By Daniel Lewis
Blue Mountains athlete Brendan Davies was the in-form favourite to win the Glow Worm Tunnel Marathon in the wild Wolgan Valley near Lithgow on Sunday June 16, but it was a man from the notably flat inner Sydney suburb of Petersham who had the superior ability on the spectacular course’s big steep climbs to clinch the race.
On a slightly altered course to last year’s inaugural Glow Worm Tunnel Marathon, and against an exceptional field of top trail runners, Tony Fattorini shaved 11 minutes off the old race record with his time of 3:28:11.
He was nine minutes ahead of Davies (3:37:27), while another top Blue Mountains runner, Andrew Lee, was third in 3:39:13.
Last year’s winner, Mick Donges from the Blue Mountains, came fifth.
Davies, 36, won this year’s The North Face 100 in the Blue Mountains in a world-class time, making him the man everybody wanted to beat in the Wolgan Valley.
Fattorini had already reminded his fellow elite runners of his amazing climbing ability when he took out the Glow Worm Tunnel Trail Running Weekend’s Mystery Mountain Dash on the Saturday.
Mystery Mountain rises very steeply to a height of 370m from the banks of the Wolgan River opposite the old Newnes pub that is the only building still standing from Newnes’s heyday as a shale oil mining community early last century.
Leaving in groups of two about a minute apart, runners dashed from the old railway station platform to see who could be the quickest to the top of the mountain.
The run represented a lung- and leg-busting 349m rise in elevation over just 986m.
Fattorini raced to the top in an incredible 13:03, while Davies was 5th in 14:32.
In the marathon the following day, Davies led out the field, but was overtaken by Fattorini, 38, on the first big climb along the Pipeline Track to the top of Pipeline Pass – another incredibly steep bit of track that at its most difficult climbs 340m in just a kilometre.
The track follows the old shale oil pipeline that linked Newnes with another shale oil mining outpost, Glen Davis, in the neighbouring Capertee Valley.
Davies went past Fattorini to regain the lead going downhill on the other side of the pass, but Fattorini again reeled him in on the return journey.
”Brendan and I had a bit of a ding-dong battle,” is how Fattorini put it after the race. ”He flew past me on the downhill and I crawled past him on the uphill.”
The race was still less than half over and Davies was confident at the time that he could catch Fattorini again, but his legs started to feel heavy and Fattorini was never headed.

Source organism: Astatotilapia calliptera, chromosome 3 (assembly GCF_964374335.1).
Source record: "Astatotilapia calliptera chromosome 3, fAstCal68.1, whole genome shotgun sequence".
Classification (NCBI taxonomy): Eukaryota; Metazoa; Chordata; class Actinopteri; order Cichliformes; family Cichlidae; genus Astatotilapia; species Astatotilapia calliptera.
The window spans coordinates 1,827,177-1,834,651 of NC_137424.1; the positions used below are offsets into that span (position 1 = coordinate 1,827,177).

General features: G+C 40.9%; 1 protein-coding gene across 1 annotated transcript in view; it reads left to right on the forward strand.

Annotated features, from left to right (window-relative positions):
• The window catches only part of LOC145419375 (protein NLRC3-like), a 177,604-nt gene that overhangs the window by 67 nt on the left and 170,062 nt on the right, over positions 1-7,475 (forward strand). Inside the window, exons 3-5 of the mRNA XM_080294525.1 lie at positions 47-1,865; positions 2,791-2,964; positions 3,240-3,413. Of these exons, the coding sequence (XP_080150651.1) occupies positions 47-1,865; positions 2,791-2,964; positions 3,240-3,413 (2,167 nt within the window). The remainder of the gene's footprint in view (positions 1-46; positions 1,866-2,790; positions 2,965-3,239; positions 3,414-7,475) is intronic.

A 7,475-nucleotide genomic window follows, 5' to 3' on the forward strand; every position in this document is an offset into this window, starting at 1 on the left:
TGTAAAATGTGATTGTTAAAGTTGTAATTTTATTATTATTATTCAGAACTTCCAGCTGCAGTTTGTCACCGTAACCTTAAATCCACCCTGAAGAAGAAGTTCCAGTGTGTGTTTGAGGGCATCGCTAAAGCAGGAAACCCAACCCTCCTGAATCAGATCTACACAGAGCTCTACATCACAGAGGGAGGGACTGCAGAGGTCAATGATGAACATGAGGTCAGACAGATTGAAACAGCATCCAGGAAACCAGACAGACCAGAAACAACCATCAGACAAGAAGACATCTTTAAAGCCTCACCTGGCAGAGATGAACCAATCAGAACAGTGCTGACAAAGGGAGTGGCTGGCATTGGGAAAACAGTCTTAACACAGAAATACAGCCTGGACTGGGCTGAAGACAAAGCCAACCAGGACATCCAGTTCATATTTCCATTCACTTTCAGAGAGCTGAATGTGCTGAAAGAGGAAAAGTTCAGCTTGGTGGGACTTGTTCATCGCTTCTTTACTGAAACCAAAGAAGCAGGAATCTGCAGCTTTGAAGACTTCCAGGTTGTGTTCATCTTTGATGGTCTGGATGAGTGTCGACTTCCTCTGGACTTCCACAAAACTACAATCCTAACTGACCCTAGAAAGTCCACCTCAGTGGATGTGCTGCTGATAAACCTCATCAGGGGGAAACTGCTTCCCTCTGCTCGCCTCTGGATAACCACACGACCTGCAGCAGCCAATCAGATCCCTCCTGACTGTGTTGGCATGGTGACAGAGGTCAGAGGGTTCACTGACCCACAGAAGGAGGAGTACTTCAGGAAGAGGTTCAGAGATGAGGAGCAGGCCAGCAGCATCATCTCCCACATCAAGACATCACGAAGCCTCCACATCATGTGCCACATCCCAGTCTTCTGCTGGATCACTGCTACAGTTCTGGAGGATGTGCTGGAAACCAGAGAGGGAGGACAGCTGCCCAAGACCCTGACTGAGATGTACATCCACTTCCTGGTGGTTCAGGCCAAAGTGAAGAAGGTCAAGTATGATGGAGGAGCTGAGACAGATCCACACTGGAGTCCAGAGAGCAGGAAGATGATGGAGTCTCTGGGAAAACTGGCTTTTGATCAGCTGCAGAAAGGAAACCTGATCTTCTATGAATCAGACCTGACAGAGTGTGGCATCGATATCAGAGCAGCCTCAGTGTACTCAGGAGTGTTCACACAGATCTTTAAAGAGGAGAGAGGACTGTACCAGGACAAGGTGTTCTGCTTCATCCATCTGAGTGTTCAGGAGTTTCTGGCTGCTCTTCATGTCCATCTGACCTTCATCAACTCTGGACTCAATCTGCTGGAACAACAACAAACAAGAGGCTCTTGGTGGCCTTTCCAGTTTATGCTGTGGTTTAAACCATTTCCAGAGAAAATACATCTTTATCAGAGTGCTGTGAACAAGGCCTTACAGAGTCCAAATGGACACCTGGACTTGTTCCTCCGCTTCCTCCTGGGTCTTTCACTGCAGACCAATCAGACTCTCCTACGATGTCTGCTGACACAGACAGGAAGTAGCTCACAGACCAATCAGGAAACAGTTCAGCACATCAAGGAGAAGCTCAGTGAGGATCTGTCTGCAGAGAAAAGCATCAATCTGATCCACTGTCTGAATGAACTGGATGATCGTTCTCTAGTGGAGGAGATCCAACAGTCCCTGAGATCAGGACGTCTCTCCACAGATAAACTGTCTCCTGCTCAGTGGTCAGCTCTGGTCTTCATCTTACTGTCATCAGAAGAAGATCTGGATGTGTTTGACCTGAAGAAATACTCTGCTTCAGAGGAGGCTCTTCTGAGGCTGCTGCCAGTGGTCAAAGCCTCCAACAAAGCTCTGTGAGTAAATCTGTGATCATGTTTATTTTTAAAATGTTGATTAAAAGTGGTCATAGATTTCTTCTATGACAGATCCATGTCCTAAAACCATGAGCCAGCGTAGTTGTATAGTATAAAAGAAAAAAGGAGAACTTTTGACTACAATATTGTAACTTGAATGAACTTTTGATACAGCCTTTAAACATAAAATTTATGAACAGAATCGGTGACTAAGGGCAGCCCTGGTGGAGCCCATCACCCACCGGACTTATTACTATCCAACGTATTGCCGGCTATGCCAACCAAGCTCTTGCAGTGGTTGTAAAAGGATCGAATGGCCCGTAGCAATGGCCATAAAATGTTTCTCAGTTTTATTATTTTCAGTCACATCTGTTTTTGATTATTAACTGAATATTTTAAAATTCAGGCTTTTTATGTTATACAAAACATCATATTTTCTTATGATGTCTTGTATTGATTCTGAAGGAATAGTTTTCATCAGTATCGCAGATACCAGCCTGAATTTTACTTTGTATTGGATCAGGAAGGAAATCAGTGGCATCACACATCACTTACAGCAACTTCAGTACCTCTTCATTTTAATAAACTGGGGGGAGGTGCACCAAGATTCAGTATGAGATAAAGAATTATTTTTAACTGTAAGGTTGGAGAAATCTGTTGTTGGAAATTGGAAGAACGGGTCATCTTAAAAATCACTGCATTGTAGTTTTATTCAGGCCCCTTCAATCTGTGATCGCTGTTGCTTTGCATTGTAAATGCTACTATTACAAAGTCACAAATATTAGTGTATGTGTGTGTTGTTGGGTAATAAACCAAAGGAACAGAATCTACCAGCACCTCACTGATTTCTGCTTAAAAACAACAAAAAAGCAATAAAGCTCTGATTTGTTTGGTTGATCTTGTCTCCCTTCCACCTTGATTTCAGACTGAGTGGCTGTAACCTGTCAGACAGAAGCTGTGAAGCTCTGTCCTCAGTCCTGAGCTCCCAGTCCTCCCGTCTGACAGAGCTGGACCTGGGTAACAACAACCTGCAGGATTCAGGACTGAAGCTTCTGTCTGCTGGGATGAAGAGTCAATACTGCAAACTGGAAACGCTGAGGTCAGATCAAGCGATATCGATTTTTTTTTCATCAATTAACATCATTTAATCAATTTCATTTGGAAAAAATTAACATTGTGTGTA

”Tony is a really good climber,” Davies said. ”I’m absolutely inspired by Tony. We have had some good head-to-heads in the past and he is definitely leading the ledger. I don’t think I have ever beaten him when he has been at his best and he was definitely at his best today. He is known for his uphills. He is world-class in that uphill stuff. He is known for his high anaerobic threshold and he can just go up a hill like nobody else I have ever seen.”
Fattorini felt the huge amount of racing Davies has done in recent months ”has just started to catch up with him”.
New Zealand running sensation Ruby Muir, 21, took out the women’s title with a new race record of 3:51:39.
Muir showed her class by finishing sixth overall in the marathon and also being more than half an hour faster than the next quickest woman.
A Glow Worm Tunnel Half Marathon was also run on Sunday, with New Zealand runner Adrian Bailey claiming the men’s title in 1:32:36 and Reegan Ellis from the Northern Beaches of Sydney taking the women’s title in 1:50:15.
Race director Sean Greenhill of the Blue Mountains-based Mountain Sports said the beauty of the course and the fascinating history of the the Wolgan Valley as well as the top field of runners saw more than 600 registrations for the four events that made up the Glow Worm Tunnel Trail Running Weekend, including the 6km fun run through the old industrial ruins of Newnes left over from its days as a shale oil mining town.
The fun run is named the Ted English Bolt in honour of a Newnes resident who was arrested for running naked through the bush in 1907.
Brendan Davies loves his running so much he even entered the fun run, coming third.
Greenhill said: ”It’s been good to see nobody has emulated Ted English and run the race in the nude.”